It's a love story about two lonely robots that may very well represent all that is left of life on Earth, a science-fiction fable about what makes us who we are. It's a tale, according to writer/director Andrew Stanton, about "a little machine with a soul [that] over time finally asks that question: 'There has to be more to life than what I'm doing.' "
"WALL-E," Pixar Animation Studios' latest opus, is certainly all those things, but it's also a movie that "presents a wonderful message about environmental stewardship and conservation," containing "unsubtle jabs at corporate megapowers, out-of-control branding, insidious advertising and rampant consumerism," as CHUD.com's Devin Faraci pointed out in an editorial on his site Monday.
The movie deals with a Waste Allocation robot left on Earth to dig the planet out from under mountains of trash, while what's left of humanity passes the time as gelatinous blobs of flesh in a luxury space cruiser. Both the planet and the people from it are victims of rampant, uncontrolled consumerism.
Given that premise, Faraci and Jeffrey Wells at Hollywood-Elsewhere.com have both chided the film's talent, beginning with Stanton, for reportedly refusing to acknowledge the central themes of 'WALL-E' as anything other than byproducts of a Disney love story.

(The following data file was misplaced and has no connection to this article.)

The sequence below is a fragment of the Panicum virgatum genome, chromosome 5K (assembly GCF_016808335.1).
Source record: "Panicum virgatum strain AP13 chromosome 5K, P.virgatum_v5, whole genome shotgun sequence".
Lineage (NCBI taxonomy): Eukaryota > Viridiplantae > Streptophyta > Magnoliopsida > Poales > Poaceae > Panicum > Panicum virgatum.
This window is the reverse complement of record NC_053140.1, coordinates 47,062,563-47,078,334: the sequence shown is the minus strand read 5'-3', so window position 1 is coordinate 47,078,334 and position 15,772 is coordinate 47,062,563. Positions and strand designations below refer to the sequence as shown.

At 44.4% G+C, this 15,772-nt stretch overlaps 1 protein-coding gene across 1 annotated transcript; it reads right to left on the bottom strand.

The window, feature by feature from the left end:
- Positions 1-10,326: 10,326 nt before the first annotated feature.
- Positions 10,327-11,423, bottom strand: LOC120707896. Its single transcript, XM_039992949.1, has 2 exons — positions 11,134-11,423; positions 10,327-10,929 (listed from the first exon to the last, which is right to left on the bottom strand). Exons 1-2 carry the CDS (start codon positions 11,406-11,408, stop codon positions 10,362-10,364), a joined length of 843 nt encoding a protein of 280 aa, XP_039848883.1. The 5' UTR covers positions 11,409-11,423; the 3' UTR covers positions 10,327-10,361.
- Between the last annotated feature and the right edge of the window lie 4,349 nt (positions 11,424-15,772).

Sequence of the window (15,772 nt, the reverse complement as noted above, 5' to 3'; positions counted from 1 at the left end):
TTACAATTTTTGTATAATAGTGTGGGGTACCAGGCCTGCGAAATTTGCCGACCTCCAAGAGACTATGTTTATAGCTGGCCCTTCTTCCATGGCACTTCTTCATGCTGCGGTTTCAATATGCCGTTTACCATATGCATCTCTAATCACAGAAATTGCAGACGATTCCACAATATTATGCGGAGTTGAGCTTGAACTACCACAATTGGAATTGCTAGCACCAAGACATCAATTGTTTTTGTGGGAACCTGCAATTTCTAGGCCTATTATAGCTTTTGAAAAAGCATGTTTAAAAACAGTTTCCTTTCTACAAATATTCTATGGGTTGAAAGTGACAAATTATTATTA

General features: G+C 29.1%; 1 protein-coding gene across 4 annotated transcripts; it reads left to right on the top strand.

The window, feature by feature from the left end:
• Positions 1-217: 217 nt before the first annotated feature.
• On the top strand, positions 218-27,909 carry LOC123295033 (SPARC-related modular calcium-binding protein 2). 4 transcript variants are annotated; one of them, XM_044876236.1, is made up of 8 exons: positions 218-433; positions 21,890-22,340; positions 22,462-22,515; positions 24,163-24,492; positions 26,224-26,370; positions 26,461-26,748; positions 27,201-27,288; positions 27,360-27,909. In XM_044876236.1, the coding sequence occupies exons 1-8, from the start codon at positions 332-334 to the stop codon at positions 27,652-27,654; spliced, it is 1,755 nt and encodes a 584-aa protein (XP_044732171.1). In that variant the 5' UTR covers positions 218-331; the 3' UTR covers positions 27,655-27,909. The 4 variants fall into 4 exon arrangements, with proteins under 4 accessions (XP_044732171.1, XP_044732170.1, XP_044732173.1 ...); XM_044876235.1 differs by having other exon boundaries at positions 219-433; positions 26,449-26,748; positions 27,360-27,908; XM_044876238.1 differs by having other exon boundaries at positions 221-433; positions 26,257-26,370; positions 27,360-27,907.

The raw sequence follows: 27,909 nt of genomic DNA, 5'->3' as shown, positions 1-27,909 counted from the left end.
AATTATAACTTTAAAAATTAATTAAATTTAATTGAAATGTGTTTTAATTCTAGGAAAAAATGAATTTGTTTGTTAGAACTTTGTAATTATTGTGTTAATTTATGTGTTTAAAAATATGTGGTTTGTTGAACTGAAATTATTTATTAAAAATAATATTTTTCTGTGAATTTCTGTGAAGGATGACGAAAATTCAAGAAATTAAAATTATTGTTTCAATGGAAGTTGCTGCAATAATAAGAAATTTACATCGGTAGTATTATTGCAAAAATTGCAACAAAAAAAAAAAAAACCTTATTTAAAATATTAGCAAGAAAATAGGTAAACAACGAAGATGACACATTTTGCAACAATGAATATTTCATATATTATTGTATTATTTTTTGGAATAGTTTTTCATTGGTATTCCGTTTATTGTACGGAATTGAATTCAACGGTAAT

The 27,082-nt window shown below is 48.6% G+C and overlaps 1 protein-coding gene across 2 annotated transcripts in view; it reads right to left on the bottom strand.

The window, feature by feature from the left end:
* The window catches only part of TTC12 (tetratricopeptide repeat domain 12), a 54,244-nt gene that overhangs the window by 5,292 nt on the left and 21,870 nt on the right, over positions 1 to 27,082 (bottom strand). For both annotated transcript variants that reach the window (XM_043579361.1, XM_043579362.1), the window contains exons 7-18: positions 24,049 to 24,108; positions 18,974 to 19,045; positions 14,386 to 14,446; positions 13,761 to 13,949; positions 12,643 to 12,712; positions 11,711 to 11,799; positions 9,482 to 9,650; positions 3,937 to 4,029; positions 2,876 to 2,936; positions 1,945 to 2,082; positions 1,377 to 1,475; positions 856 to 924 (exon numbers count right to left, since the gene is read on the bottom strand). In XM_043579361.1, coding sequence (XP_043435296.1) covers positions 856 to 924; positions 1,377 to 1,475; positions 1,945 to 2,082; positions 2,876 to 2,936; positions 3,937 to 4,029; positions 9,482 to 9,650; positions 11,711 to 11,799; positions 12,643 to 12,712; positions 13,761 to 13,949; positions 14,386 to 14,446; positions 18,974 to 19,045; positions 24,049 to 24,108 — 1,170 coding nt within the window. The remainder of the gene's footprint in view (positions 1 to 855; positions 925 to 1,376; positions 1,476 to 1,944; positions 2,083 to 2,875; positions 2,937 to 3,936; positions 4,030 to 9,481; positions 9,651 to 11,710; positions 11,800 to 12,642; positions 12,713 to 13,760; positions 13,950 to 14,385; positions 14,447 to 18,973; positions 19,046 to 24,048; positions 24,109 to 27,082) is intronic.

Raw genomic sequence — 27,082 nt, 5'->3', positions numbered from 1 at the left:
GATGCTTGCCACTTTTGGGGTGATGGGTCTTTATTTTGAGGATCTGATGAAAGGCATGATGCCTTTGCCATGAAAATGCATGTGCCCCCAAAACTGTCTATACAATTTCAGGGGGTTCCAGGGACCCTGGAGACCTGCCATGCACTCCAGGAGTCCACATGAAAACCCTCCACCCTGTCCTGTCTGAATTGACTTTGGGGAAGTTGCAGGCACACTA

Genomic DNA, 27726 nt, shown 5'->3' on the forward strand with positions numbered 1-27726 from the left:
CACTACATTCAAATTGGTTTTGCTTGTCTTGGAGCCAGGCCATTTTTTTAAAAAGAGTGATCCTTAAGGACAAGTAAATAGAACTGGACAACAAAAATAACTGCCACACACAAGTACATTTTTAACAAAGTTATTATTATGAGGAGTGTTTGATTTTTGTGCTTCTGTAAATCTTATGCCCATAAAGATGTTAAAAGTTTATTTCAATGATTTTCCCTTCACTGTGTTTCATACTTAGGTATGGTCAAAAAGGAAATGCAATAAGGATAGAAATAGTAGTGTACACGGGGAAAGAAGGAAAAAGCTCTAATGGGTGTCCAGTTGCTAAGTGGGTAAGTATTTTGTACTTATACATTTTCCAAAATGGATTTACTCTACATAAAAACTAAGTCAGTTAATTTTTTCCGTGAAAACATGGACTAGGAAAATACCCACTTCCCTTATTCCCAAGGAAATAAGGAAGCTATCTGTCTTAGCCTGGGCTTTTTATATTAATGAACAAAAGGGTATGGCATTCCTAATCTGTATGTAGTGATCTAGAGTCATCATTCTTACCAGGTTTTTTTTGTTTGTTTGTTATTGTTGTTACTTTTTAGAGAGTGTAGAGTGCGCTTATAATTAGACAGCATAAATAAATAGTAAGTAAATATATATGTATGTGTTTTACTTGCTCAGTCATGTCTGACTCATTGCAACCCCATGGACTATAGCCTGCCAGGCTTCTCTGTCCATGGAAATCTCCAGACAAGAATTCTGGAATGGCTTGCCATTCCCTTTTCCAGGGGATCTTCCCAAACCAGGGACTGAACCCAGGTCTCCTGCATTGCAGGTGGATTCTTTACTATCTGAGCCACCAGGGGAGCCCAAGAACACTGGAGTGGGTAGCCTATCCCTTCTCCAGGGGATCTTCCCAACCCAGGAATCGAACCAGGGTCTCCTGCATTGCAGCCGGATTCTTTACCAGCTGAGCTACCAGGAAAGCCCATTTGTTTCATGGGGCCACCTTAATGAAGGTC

Maybe some of the voice actors didn't get the memo?
"It absolutely is a cautionary tale," said Fred Willard, who appears in the film as the CEO of the insidious Buy n Large, the company seemingly most responsible for Earth's sorry state. "You can suddenly say, 'Boy, it looks a lot like scenes we're already seeing around the world,' with all these floods, hurricanes, earthquakes and natural disasters, which are caused a lot by our economy and damaging our resources. I hope it implants in young people's minds to keep our planet clean and be more conscious of the environment."
"It's also something that is very realistic," added Kathy Najimy, who voices Mary, one of the spaceship's inhabitants. "It's not like 40 billion years from now, we may have this problem. We have this problem right now, if you're talking about the population of junk on this Earth and what WALL-E does for a living."
Stanton himself, while insisting that making an environmental film was not part of an "agenda," acknowledged to MTV News that "WALL-E" had elements that made it somewhat of a warning.
"It's science fiction, not science fact," the director said. "[But] I think that all really good sci-fi films make certain observations about ourselves that just seem like a little bit of a truth about us. You use that to tell your main story ... to amplify the story."
In fact, the only actor with whom MTV News spoke who refused to recognize the film's environmental message was Pixar good-luck charm John Ratzenberger. Asked if he thought the film was cautionary, he said, "No. I think it's fantasy."
But at the end of the day, not putting the environmental message front and center is a good thing, Najimy and Willard said, because the message is front and center in the movie — and it's the movie, not the voices behind it, that has the potential to shape audiences' minds forever.
"It's not scary, and it's not without solutions. I don't like to pose a problem just for the sake of fear," Najimy said of the environmental message. "I like when I'm shown what the problem is or might be and then the ways that I can be part of fixing it."
Check out everything we've got on "WALL-E."
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